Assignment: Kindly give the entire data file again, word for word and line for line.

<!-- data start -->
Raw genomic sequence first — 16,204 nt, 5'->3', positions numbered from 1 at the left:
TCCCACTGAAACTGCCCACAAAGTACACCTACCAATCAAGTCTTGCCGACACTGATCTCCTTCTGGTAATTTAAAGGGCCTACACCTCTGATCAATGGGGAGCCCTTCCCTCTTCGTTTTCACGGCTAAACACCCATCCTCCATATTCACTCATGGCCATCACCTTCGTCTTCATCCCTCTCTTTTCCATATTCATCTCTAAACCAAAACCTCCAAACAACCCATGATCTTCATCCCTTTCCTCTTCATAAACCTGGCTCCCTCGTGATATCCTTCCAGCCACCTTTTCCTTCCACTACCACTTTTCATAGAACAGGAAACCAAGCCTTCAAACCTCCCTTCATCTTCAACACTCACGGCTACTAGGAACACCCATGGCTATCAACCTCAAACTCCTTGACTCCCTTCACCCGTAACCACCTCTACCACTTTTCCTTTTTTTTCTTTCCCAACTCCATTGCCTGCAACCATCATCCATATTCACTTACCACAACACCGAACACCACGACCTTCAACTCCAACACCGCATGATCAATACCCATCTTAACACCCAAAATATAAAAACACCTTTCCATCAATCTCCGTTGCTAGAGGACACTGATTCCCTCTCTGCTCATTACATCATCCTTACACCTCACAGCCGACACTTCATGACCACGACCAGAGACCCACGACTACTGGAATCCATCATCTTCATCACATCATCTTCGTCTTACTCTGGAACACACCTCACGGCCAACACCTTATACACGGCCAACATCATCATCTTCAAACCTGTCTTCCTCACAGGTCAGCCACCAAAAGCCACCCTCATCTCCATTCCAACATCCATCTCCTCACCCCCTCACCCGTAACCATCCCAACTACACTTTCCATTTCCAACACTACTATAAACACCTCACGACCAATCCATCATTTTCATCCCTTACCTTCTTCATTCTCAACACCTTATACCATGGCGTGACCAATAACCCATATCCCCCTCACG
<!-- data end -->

Raw genomic sequence first — 16,204 nt, 5'->3', positions numbered from 1 at the left:
TCCCACTGAAACTGCCCACAAAGTACACCTACCAATCAAGTCTTGCCGACACTGATCTCCTTCTGGTAATTTAAAGGGCCTACACCTCTGATCAATGGGGAGCCCTTCCCTCTTCGTTTTCACGGCTAAACACCCATCCTCCATATTCACTCATGGCCATCACCTTCGTCTTCATCCCTCTCTTTTCCATATTCATCTCTAAACCAAAACCTCCAAACAACCCATGATCTTCATCCCTTTCCTCTTCATAAACCTGGCTCCCTCGTGATATCCTTCCAGCCACCTTTTCCTTCCACTACCACTTTTCATAGAACAGGAAACCAAGCCTTCAAACCTCCCTTCATCTTCAACACTCACGGCTACTAGGAACACCCATGGCTATCAACCTCAAACTCCTTGACTCCCTTCACCCGTAACCACCTCTACCACTTTTCCTTTTTTTTCTTTCCCAACTCCATTGCCTGCAACCATCATCCATATTCACTTACCACAACACCGAACACCACGACCTTCAACTCCAACACCGCATGATCAATACCCATCTTAACACCCAAAATATAAAAACACCTTTCCATCAATCTCCGTTGCTAGAGGACACTGATTCCCTCTCTGCTCATTACATCATCCTTACACCTCACAGCCGACACTTCATGACCACGACCAGAGACCCACGACTACTGGAATCCATCATCTTCATCACATCATCTTCGTCTTACTCTGGAACACACCTCACGGCCAACACCTTATACACGGCCAACATCATCATCTTCAAACCTGTCTTCCTCACAGGTCAGCCACCAAAAGCCACCCTCATCTCCATTCCAACATCCATCTCCTCACCCCCTCACCCGTAACCATCCCAACTACACTTTCCATTTCCAACACTACTATAAACACCTCACGACCAATCCATCATTTTCATCCCTTACCTTCTTCATTCTCAACACCTTATACCATGGCGTGACCAATAACCCATATCCCCCTCACG